Post by Anthony J. Sebok
As I noted in my last post, some common law jurisdictions are still guided by an anachronistic hostility to the sale of lawsuits to strangers. But some, like Wisconsin, are much more liberal. For a proponent of the free alienability of litigation, liberal regimes pose a special challenge, which has to do with limits. When should the sale of lawsuits be limited? How should the rules governing limitations be designed?
Recently Judge Richard Posner decided a case where he found, under Wisconsin law, a reason to set aside the sale of a lawsuit. The facts led him to quote Karl Marx and William Gaddis, and the case, Carhart v. Carhart-Halaska Int’l, LLC, 2015 U.S. App. LEXIS 9497 (7th Cir., June 8, 2015), is worth reading for Posner’s sly commentary on what appears to be at first just another example of lawyering that is, as the British say, too clever by half.
The facts of Carhart are complex, and I will radically simplify them for this post. Halsaka and Carhart formed a company called CHI. CHI had a dispute with one of its counterparties, a firm called MRO. MRO sued CHI for breach of contract. This is where things get interesting. Carhart bought MRO’s suit against CHI for $150,000. Halaska, understandably upset about his partner’s betrayal, then caused CHI to sue Carhart for, among other things, self-dealing and breach of fiduciary duty. As Posner noted, near or at around the time Carhart bought MRO’s suit against CHI, CHI had no assets except its suit against Carhart. Thus, soon after CHI sued Carhart, it was declared insolvent and a receiver was appointed. The receiver, observing that CHI had no money to pay for a lawyer, did not did defend CHI against MRO’s suit, and Carhart (who owned the MRO suit) took a default judgment against CHI of $242,000. Then Carhart moved to enforce the default judgment and the court ordered a public auction of CHI’s only asset, the proceeds of which were to go to Carhart in partial satisfaction of the MRO default judgment. The only asset was, of course, CHI’s suit against Carhart. Only one person showed up at the auction to bid on the asset – Carhart! He bought CHI’s suit against himself for $10,000 (which he then gave to himself).
Finally, Halsaka showed up in federal district court asking to have the sale of the CHI suit against Carhart set aside. The Seventh Circuit opinion doesn’t reveal much about Halsaka’s legal argument, but I think it must have been something along the lines of, “WTF?” Posner put it this way: “Carhart was ingenious! [But] the question is whether his scheming was legal.”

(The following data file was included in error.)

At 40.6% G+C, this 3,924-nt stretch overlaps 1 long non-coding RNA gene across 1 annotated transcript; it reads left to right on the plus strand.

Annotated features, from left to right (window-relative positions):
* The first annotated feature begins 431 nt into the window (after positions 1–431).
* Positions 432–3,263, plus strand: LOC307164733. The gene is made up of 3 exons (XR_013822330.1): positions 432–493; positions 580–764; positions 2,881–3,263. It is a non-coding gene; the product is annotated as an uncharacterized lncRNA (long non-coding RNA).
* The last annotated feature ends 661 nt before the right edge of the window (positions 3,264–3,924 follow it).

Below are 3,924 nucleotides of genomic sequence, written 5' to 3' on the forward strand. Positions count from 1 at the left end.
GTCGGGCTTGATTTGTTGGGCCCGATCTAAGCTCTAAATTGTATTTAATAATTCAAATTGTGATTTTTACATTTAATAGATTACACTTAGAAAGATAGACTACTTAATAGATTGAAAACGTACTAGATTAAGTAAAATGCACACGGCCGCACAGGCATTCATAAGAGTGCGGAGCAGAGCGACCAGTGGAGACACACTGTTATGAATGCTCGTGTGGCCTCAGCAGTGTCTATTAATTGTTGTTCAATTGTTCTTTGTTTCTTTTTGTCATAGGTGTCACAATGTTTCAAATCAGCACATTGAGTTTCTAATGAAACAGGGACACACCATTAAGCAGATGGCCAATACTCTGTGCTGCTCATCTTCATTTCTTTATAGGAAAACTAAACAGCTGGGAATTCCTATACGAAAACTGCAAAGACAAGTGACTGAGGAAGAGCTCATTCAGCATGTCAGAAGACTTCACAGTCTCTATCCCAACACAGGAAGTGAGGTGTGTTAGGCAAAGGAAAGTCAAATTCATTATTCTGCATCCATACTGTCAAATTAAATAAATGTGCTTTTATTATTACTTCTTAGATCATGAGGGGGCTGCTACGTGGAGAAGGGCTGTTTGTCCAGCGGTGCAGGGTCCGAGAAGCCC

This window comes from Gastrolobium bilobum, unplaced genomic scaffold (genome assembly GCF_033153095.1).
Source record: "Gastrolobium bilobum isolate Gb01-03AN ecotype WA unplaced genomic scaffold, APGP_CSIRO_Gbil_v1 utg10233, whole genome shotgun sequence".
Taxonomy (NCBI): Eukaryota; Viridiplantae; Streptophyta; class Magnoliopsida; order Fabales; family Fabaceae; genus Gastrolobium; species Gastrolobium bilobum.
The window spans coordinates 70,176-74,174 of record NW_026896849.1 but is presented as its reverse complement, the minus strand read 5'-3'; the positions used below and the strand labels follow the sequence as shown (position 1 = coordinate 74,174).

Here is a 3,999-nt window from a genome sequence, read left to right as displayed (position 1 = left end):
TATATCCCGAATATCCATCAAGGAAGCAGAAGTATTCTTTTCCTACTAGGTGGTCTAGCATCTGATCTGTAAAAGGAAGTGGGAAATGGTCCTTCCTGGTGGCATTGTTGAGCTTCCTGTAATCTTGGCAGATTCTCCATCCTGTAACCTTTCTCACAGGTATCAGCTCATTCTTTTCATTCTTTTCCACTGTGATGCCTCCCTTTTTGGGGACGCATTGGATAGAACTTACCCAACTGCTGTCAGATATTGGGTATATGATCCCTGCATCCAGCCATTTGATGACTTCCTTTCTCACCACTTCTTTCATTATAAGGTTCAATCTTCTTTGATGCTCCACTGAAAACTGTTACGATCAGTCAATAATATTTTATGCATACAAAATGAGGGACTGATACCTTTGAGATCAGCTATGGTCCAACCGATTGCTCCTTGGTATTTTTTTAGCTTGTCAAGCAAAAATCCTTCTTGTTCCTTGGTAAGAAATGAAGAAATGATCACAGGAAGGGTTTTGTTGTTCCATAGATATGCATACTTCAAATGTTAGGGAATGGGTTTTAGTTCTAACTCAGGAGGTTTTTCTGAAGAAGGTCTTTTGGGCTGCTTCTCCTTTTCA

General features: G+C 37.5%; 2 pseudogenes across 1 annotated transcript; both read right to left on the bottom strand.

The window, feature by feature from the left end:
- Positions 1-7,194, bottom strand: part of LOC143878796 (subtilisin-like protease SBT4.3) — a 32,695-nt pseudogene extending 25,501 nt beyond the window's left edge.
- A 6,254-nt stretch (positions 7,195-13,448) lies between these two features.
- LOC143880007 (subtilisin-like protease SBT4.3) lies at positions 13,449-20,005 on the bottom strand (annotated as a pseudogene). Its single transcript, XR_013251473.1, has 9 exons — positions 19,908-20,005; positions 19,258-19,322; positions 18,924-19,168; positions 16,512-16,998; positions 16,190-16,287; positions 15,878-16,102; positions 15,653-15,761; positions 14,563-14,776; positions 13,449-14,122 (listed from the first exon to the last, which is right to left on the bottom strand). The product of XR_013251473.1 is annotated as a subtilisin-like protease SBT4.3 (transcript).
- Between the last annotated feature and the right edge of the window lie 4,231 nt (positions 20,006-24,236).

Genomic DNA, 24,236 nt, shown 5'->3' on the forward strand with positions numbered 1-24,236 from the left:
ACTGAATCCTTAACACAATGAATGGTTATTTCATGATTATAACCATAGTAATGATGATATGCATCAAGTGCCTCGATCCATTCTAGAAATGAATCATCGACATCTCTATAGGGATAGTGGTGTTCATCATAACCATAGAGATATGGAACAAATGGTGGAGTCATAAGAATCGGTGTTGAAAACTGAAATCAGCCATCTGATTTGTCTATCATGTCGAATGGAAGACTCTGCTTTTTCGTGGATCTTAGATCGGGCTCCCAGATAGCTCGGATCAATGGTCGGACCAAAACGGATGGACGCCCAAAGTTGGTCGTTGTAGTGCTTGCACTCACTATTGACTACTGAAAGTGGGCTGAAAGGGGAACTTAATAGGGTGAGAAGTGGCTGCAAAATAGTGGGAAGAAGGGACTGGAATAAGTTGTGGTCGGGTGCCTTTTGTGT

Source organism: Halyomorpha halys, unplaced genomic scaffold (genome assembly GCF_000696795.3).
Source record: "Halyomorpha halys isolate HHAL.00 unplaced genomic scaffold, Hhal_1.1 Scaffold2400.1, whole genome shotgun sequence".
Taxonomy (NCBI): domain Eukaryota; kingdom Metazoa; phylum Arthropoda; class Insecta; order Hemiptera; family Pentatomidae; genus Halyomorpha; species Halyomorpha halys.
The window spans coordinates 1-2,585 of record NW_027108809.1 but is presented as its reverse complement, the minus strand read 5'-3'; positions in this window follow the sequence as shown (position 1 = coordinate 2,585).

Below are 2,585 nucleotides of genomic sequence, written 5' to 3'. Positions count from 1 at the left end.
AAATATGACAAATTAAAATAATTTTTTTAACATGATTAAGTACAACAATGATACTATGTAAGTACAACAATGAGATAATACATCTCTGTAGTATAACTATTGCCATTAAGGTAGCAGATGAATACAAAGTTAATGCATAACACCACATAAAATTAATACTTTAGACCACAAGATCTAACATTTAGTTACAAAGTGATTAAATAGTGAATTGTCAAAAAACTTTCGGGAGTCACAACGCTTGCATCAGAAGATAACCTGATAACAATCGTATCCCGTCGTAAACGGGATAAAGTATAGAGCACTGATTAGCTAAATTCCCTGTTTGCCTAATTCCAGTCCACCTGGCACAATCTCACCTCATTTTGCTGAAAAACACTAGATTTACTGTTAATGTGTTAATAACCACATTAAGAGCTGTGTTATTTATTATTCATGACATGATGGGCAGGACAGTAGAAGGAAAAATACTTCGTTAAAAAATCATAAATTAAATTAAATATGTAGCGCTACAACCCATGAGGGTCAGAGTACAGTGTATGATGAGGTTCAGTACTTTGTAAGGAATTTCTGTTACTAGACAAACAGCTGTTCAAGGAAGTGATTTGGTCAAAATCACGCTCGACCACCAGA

Posner said no, and his reasoning helps explain when the sale of lawsuits should be barred. First, as Posner noted, the fact that Carhart was buying not one, but two, lawsuits should not in itself have made the court suspicious. “Today ‘trolldom’—the seeking of financial advantage by buying or otherwise obtaining a legal claim (as distinct from filing a legal claim in order to seek redress for injury)—thrives.” What should have raised judicial suspicions were the valuations that Carhart placed on the lawsuits he bought. Posner argued that Carhart had more information that anyone else who could buy or sell the lawsuits in this case. After all, he knew a lot about the original suit brought by MRO against CHI (since he was one of its two general partners); and he obviously knew a lot about the suit brought by CHI against himself. Further, he probably knew that, regardless of its face value, the value of MRO’s suit against CHI was worth only as much as the value of the suit brought by CHI against himself (since he knew – and perhaps was responsible for – that CHI had no other assets). If he knew all that, observed Posner, why did he pay $150,000 for a suit that was worth only $10,000?
Posner invoked a Wisconsin state law which allows “an execution sale to be set aside when ‘the price bid is so low as to shock the conscience of the court’” (quoting Wilson v. Craite, 60 Wis. 2d 350, 210 N.W.2d 700, 702 (Wis. 1973)) and allowed Halaska to take over CHI’s suit against Carhart. I suspect that Posner would have found a way to set aside this sale even in the absence of the specific Wisconsin doctrine; what really drove him, I believe, is the sense that Carhart had taken advantage of a “market failure” in the market for lawsuits to buy himself legal immunity at a price less than what a settlement objectively would have been worth had a third party been willing to buy the CHI lawsuit.
In some sense, Posner’s refusal to respect private transactions in Carhart may seem paternalistic, but it is very much in the tradition of other cases involving judicial intervention in the face of suspected market failure – for example, The T.J. Hooper and Boomer v. Atlantic Cement Co. Of course, as in those cases, much depends on whether the courts are correct that there has been a market failure. But the risk of getting the answer to that question wrong should not stop courts from asking the question at all.